Tag Archives: Guitarillos

Guitarillos

Guitarra Del Golpe

Name: Guitarra Del Golpe.
Type: Chordophones > Lutes > Guitarillos.
Hornbostel-Sachs No#: 321.322.5
Country: Jalisco, Michoacán, Mexico.
Region: Central America.

Description: The Guitarra del Golpe is a variety of guitar found in Michoacán, Mexico. It has five single nylon strings. The strumming is similar in style to the vihuela [as featured in mariachi ensembles].

Guitarra Del Golpe Tunings
Name Tunings
Standard Michoacán D G C E A
Tecalitlán D G B E A
Urban Up G C E A D
Urban Below G C E A D
Vihuela A D G B E

Citations: Websites: Pacoweb.net / Guitarra Del Golpe entry ;

Bordonua

Name: Bordonua.
Type: Chordophones > Lutes > Guitarillos.
Hornbostel Sachs No#: 321.322.6
Country: Puerto Rico.
Region: Caribbean, Latin America.

Description: The Bordonua [in Spanish: Bordonúa] is a large, deep bodied lute. Bordonua usually are 15 cm or 6 inches in depth. Bordonua are native to Puerto Rico. They are made using several different shapes and sizes.

In 1849 a book published under the title “El Gibaro” written by Manuel Alonso. Alonso describes the bordonúa as a large guitar, roughly made and sometimes with no more tool than a knife or a dagger and that played the “bass voice” of the instrumental group jíbara [orchestra jíbara]. In 1887, the chronicler Francisco del Valle Atiles notes that it had six thick strings.

Over time the, the bordonúa ceased to be part of the folk orchestras. During the 1950s, an effort to rescue the use of this instrument was carried out by the Institute of Puerto Rican Culture embarked on a program to revive the traditional string instruments of Puerto Rico.

Bordonua Tunings
Names Tunings
6 Stringed  F# B E E A D
10 Stringed A D F# B E

Artisans were commissioned to build bordonúas and began to develop a method for teaching students how to play the instrument. Today, this instrument is an essential part of many folk music groups.

Citations: Bibliography: Stanley Sadie ~ New Grove Dictionary Of Musical Instruments – Book A to F Vol. 1 Page 252 ; Websites: Encyclopedia PR / The Bordonua ; Francisco Marrero Ocasio, Los instrumentos de cuerda en Puerto Rico 2003. CD Vuelvo a mi Estrella. Taller Musical Retablo ; William Cumpiano / Bordonua [Wayback machine] ;

Cuatro Cubano

Name: Cuatro Cubano.
Type: Chordophones > Lute > Guitarillos > Cuatro > Cubano.
Hornbostel-Sachs No#: 321.321.6
Country: Cuba.
Region: Caribbean & Central America.

Description: The Cuban cuatro [cuatro Cubano], is similar to a Cuban tres, but with 4 courses of doubled strings, instead of the usual 3 courses. It is usually tuned in a reentrant tuning G4 / C4 / E4 / A4. This is also the standard tuning for ukulele.

Cuatro Cubano
G C E A
G C E G
A D F# B

Citations:

Cuatro Puertorriqueño

Name: Cuatro Puertorriqueño.
Type: Chordophones > Lute > Guitarillos > Cuatro.
Hornbostel-Sachs No#: 321.322.5
Tuning: B / E / A / D / G
Country: Puerto Rico USA.
Region: Caribbean & Central America.

Description: The Puerto Rican cuatro or Cuatro Puertorriqueño is shaped more like a viola than a guitar. It has a total of 10 strings arranged in five courses or doubled strings. The Puerto Rican cuatro the most familiar of the three instruments of the Puerto Rican orquesta jíbara [i.e., the cuatro the tiple and the bordonua].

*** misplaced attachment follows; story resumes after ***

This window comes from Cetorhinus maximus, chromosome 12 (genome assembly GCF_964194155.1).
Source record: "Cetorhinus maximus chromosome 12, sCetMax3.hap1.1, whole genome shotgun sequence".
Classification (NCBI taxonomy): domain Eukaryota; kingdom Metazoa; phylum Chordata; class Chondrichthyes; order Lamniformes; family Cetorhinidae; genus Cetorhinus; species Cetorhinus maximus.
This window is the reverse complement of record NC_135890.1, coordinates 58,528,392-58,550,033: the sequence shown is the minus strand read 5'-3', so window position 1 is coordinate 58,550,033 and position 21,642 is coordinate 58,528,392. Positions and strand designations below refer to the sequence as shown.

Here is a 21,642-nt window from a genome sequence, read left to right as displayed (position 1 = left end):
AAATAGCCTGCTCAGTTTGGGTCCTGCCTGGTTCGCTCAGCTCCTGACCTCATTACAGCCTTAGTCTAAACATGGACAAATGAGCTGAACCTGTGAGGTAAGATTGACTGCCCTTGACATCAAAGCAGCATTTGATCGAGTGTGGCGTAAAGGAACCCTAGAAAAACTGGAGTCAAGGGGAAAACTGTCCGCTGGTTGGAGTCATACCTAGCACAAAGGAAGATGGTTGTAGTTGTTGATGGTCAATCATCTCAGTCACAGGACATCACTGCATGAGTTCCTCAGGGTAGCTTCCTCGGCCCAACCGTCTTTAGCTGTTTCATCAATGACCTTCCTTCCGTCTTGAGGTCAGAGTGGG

Several sizes of the Puerto Rican cuatro exist, including a cuatro soprano, cuatro alto, cuatro traditional, the standard instrument, also called cuatro tenor and cuatro bajo [bass]: All of the Puerto Rican cuatro family have strings 5 courses or 10 doubled strings and are tuned in fourths.

Citations:

Bajo Quinto

Name: Bajo Quinto.
Type: Chordophones > Lute > Guitarillos > Bajo.
Tuning: x / A / D / G / C / F
Hornbostel-Sachs No#: 321.322.5
Country: Mexico.
Region: Latin America.

Description: Bajo Quinto [in Spanish: the name translates into English as “fifth bass”]. A reference to the omitted sixth course of doubled strings present on the instrument. This instrument is popular in the southern states of Mexico, Oaxaca, Chiapas. The usage of the Bajo Quinto is to these southern states analogous to the Bajo Sexto  in the Northern regions.

Playing Technique: A plectrum is used often as the strings are quite thick on the bajo-sexto.

Citations: Bibliography: Avetardo, J. T. ed; Puro Conjunto: An Album in words and Pictures; Center for Mexican American Studies, The University of Texas; Austin, Texas: 2001 470p. ISBN 0-292-78174-1 Bajos de espiga – Diccionario de la Música Española e Hispanoamericana. Sociedad General de Autores y Editores ; [in Spanish] Dictionary of Spanish and Spanish-American music. General Society of Authors and Publishers [in English] Madrid 2002 ISBN 978-84-8048-303-2 ; Hernandez, Ramon; An Informal History of the Bajo Sexto; in Aventardo, Ch. 12, pp. 127–130. The Texas-Mexican Conjunto Bajo sexto / quinto ;

Bajo Sexto

Name: Bajo Sexto.
Type: Chordophones > Lutes > Guitar > Guitarillos > Bajo.
Tuning: Ee / AA / DD / Gg / Cc / Ff
Hornbostel-Sachs No#: 321.322.5
Country: Mexico.
Region: Central America.

Description: Bajo sexto [Bajo = Bass = Sexto meaning “sixth” in reference to its 6 courses 12 strings. Each course is paired or doubled. A closely related instrument is the bajo quinto [Spanish: “fifth bass”] which has 10 strings in 5 double courses. The origins of this instrument are somewhat unclear. As most of the history is oral transmitted by those who play and build the instruments.